How to Build Your Own Sand Filter How to Build Your Own Sand Filter
Making a long-lasting sand filter for your above-ground pool is a simple task that requires only a few materials. It can supplement or replace the cartridge filter you are currently using, and it needs cleaning, on average, only once a year. Follow the steps below and try out this solution to a clean pool.
Step 1 - Obtain the Materials for Your Filter
Purchase a 10-gallon, tall, rectangular, clear plastic storage container with a tight-fitting lid. Scooping up any old sand for your filter won't work, so head to any pool supply store to buy filter sand specifically; it has specially shaped small grains that trap pool debris effectively. You can recycle old nylon stockings for this project as well, but use a high denier (woven thread count) type so they will filter the water thoroughly. Super-sheer nylons will not stand up to the abrasion of the sand grains or the water pressure through the pool pump.
Step 2 - Assemble the Sand Filter
Using a drill, punch two round holes in the container, one in the middle of the lid and the second on one of the narrow container ends, half an inch above the bottom. Make the holes the same diameter as your pool pump filter tubing. Then, run a length of tubing from the top of the pool down to the sand filter container. Put your sand filter close to the cartridge filter and pump for convenience. Insert a second tube into the bottom of the sand filter container that will take filtered water back to the pool pump. Seal both of the openings around the tubes with 100 percent silicone caulking to ensure it is waterproof. Place a section of one leg of the nylon stockings over the opening of the bottom tube, fasten it firmly with black waterproof plumbing tape, and caulk it with the silicone sealant to hold it firmly.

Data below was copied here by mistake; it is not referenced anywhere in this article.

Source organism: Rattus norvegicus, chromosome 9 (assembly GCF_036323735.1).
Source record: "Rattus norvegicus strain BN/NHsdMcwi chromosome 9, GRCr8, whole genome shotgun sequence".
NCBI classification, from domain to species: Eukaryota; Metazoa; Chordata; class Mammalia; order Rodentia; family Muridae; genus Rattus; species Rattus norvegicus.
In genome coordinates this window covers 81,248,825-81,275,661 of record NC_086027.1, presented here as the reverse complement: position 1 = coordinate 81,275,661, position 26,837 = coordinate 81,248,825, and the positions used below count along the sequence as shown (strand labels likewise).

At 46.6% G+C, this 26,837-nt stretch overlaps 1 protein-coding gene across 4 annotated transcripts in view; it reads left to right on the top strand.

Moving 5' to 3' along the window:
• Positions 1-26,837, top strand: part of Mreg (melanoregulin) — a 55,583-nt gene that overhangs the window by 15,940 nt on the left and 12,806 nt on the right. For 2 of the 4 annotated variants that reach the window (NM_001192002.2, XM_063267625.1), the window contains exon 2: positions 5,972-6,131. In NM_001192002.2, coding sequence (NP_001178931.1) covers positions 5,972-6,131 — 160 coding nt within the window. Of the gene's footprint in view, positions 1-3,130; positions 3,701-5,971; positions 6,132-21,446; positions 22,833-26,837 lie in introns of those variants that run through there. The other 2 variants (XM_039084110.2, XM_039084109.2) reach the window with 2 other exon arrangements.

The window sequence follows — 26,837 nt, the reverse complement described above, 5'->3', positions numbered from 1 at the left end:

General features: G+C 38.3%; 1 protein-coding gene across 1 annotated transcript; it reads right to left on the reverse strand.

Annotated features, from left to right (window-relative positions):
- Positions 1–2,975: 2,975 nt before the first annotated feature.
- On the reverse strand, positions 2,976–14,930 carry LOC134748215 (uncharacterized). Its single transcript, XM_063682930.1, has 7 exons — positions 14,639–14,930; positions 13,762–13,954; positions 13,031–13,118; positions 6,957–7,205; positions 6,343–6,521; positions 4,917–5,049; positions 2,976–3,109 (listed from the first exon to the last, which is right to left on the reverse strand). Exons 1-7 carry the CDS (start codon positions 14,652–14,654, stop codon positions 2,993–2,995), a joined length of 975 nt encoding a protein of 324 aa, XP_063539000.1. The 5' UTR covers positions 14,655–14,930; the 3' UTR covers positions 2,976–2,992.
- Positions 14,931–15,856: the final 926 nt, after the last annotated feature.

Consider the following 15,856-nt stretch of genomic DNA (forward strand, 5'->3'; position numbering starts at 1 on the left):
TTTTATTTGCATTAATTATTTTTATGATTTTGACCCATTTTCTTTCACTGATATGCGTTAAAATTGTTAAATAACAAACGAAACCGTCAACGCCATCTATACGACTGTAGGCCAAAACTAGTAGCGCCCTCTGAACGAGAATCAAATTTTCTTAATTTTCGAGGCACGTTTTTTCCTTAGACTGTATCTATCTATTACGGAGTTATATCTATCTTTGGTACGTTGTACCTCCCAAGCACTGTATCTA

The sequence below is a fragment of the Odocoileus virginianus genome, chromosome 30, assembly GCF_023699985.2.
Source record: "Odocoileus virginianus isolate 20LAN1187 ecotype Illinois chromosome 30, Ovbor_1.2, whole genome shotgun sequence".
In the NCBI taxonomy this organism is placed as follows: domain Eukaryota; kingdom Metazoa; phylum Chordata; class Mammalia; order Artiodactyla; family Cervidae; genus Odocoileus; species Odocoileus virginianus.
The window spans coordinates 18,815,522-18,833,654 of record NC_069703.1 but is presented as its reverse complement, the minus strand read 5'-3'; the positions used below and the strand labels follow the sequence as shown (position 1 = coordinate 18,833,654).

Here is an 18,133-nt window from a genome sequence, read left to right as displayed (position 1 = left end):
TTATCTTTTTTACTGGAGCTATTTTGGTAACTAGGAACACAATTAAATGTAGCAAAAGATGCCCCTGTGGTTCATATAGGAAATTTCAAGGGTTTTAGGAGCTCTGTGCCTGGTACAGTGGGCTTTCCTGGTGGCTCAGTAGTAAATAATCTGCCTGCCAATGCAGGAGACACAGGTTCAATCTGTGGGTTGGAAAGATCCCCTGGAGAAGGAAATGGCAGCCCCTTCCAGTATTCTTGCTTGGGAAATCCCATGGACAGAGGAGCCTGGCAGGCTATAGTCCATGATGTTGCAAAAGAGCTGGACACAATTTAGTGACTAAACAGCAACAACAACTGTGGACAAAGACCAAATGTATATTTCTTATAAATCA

Step 3 - Add the Sand to the Filter
Remove the filter lid and pour the 10-pound bags of pool sand into the container. Spread it out so it is level and fills up to 3/4 of the container's depth. When the water enters it should spread out evenly across the top of the sand filter medium. Place the lid snugly on the container once it is full, and tie down the lid with strap clamps so you can release the lid again when the sand needs cleaning. When the sand darkens to a greenish-black color, it must be cleaned.
Step 4 - Turn on the Pool Pump and Test Your Filter
If your filter is leaking at either its entry or exit port, repair it with more caulking or make and attach a new tube. Check your sand filter's operation weekly. As a result of adding the sand filter, your cartridge filter should require cleaning far less often. If your sand filter is doing the job by itself, you can remove the cartridge filter from the system altogether.